Personal Development

How Far We’ve Come

Waking up at the start of the end of the world,
But it’s feeling just like every other morning before…
Let’s see how far we’ve come.

Matchbox 20, “How Far We’ve Come”

.debe. "world in my hand"

Last month, I experienced the greatest growing opportunity of my life thus far. I think I was searching for this, waiting for this. All those months of stagnation and wondering, wandering was going to culminate into something, only I didn’t know what to expect. Would it be a new job? A new relationship? A new place to call home? What, exactly, would lead to this personal change that I was looking for?

When I found an ad in a magazine for a writer’s retreat in the south of France, it felt almost serendipitous. Instinct told me to save the web address and check it out later; a love of the country, a need to renew a passion, and a desire to fulfill a dream encouraged me to send in the application barely a week later. But it was fate that took the reins and brought me there.

Things were about to change, whether I wanted them or not. I knew this, I wanted this, but as I geared up for my trip, the changes began to accumulate in rapid succession. In June, I began to pick myself up from the rut I had fallen into , slowly renewing faith in myself and my abilities and beginning to believe in my future, though still uncertain of what lay ahead. In July, I attempted to put together some form of plan for the changes that were on the brink. In August, things went further downhill. An illness took me out of commission, which led to my resignation from my temporary job assignment that I’d held since May in order to focus on finding a diagnosis and subsequently recover. In September, I hit bottom. I spent most of the month concerned with family situations and my own continued recovery, and when I turned 25, I made a promise to myself that this year would be a turning point. I would make it count. Then, in October, the lease on my apartment ended, I began another temporary part-time job, and I moved home. But still, my spirits began to improve. Things were happening, life was changing. And, truly, so was I.

My trip to France in November was meant to be an escape, a break, a chance for recuperation and rediscovery. Of course I wanted to find inspiration again, but, most importantly, I wanted to find myself.

I should have known that there would be lessons, that I would be tested. I wonder if I knew all along just what this journey would mean for me in the end.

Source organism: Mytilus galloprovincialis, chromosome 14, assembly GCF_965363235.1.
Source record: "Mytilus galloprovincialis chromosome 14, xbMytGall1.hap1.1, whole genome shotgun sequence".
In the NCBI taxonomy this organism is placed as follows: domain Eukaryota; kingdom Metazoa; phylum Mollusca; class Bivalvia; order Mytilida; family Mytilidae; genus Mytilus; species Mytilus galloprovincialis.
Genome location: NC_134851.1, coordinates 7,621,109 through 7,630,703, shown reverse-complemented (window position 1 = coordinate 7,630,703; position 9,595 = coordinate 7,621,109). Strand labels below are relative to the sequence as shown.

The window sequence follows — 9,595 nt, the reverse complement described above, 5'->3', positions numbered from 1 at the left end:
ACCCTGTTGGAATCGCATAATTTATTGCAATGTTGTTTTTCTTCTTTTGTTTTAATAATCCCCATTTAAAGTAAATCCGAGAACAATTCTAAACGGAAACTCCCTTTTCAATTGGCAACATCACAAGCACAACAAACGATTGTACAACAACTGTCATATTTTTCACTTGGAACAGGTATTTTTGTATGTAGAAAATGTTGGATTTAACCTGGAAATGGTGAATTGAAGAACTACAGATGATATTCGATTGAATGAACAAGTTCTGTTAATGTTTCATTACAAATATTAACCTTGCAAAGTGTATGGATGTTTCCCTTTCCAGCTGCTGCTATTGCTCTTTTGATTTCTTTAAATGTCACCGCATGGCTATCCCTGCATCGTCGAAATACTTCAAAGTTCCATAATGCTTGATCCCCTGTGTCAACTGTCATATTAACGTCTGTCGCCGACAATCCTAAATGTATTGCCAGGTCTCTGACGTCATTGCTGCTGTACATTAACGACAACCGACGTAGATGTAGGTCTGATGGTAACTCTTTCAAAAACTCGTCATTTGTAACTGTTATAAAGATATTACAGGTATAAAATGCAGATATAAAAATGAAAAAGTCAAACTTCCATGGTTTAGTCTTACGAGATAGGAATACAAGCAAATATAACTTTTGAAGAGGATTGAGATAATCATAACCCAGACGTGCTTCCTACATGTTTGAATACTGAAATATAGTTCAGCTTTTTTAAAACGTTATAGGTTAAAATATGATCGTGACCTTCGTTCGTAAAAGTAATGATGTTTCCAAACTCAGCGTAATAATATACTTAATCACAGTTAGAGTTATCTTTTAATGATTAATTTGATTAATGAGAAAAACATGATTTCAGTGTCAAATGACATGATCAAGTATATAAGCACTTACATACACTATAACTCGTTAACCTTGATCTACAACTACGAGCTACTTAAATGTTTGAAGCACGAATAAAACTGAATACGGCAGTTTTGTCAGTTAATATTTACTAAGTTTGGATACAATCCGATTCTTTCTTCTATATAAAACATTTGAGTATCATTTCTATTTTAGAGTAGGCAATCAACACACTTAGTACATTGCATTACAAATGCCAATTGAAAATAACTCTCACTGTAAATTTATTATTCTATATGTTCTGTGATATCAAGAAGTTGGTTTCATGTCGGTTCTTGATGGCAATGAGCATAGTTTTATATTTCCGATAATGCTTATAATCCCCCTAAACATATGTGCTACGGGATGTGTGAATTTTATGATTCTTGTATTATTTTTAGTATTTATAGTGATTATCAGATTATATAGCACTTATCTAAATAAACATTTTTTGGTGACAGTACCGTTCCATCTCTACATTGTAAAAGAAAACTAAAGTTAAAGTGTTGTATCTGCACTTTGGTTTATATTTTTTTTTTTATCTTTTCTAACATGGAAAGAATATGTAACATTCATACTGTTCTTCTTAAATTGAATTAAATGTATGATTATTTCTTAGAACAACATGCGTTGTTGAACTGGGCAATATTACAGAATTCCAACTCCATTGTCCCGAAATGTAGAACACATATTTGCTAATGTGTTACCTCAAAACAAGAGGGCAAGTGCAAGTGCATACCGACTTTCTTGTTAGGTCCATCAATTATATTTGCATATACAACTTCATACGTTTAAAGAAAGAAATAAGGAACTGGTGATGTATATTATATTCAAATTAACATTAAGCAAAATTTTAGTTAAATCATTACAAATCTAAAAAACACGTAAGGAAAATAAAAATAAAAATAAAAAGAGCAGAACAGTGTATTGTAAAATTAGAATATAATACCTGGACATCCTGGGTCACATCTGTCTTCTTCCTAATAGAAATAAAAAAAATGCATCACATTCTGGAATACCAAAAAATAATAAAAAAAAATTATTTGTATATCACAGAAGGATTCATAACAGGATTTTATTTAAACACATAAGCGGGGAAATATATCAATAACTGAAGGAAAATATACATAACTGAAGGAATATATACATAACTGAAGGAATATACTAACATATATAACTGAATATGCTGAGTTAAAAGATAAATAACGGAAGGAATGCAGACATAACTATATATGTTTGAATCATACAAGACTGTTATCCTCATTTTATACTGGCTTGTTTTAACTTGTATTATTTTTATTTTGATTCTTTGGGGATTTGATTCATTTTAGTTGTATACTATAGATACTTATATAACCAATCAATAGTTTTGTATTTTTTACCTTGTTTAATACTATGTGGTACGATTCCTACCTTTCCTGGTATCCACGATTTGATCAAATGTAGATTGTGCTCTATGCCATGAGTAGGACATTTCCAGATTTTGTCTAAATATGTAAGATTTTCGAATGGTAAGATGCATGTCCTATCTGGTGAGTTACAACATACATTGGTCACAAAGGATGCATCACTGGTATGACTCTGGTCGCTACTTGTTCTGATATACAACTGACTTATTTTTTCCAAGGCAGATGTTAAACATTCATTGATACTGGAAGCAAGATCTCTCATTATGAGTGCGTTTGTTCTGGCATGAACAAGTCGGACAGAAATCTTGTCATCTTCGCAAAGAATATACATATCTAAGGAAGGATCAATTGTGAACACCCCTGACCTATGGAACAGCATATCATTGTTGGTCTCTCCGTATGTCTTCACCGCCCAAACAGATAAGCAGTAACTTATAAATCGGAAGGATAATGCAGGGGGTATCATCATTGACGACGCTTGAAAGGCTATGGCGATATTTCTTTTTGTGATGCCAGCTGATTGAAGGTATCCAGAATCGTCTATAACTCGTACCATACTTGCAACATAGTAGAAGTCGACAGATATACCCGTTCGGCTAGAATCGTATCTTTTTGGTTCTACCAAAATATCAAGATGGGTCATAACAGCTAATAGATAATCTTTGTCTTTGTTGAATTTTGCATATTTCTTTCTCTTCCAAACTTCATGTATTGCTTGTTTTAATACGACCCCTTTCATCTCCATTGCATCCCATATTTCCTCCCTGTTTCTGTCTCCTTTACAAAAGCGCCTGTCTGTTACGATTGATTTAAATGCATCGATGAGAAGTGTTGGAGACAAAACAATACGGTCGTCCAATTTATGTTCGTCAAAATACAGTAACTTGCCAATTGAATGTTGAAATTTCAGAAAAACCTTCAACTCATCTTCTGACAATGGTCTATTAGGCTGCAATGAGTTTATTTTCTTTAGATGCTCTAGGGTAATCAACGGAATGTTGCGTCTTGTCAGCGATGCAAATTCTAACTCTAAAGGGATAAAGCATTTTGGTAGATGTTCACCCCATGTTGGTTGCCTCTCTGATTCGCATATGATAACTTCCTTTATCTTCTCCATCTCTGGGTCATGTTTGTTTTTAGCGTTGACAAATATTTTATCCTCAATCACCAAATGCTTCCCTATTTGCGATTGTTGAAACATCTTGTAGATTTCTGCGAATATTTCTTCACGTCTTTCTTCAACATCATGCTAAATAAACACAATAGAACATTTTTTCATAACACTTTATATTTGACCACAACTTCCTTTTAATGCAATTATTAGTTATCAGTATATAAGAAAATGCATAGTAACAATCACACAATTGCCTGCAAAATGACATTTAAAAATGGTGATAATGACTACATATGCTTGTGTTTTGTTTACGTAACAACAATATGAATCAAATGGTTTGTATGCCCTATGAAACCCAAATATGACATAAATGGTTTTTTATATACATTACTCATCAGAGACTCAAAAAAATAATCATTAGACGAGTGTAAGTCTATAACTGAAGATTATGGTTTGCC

Going to France completely on my own was a huge leap for me, as it brought me out of the comfort zone in which for years I had subconsciously cocooned myself; it forced me to become aware of my own desire for independence that before had only been a glimmer. While I had traveled and left my hometown for college, road trips, and out-of-country adventures, I either wasn’t very far away, which made it easy to come home, or I was able to take comfort with me.

Still, though, the lesson was more than about travel, about change, about my ability to adapt. The lesson was the realization that I didn’t have to cling to comfort, that I could let go and still love, that change was nothing to fear, and, most importantly, that I could rely on myself and be more than ok.

I had placed barriers in my path without even knowing it; so hindered was I by my own fear of the unknown that I clung to the past for comfort and lost myself in the disappointment of a future that was so meticulously planned, but never met. Communicating in a foreign language, navigating a new city, and forming connections with strangers proved to myself that fears can be faced, that obstacles can be overcome, and that, despite being a little bit lost, I have people to love and guide me, and I can always find my way back home, back to me, again.

When I returned home three weeks ago, exhausted and spent, but brimming with a sense of self-pride and empowerment, opportunities welcomed me. A check of my voicemail on the ride home verified that I had a new temp job lined up the following week, lasting until February, and I was brimming with ideas and a desire to immerse myself in the local creative community. I would try to pick up some freelance writing and editing, establish connections with local writers and artists by forming groups with members of the community, and launch my job search again with newfound determination.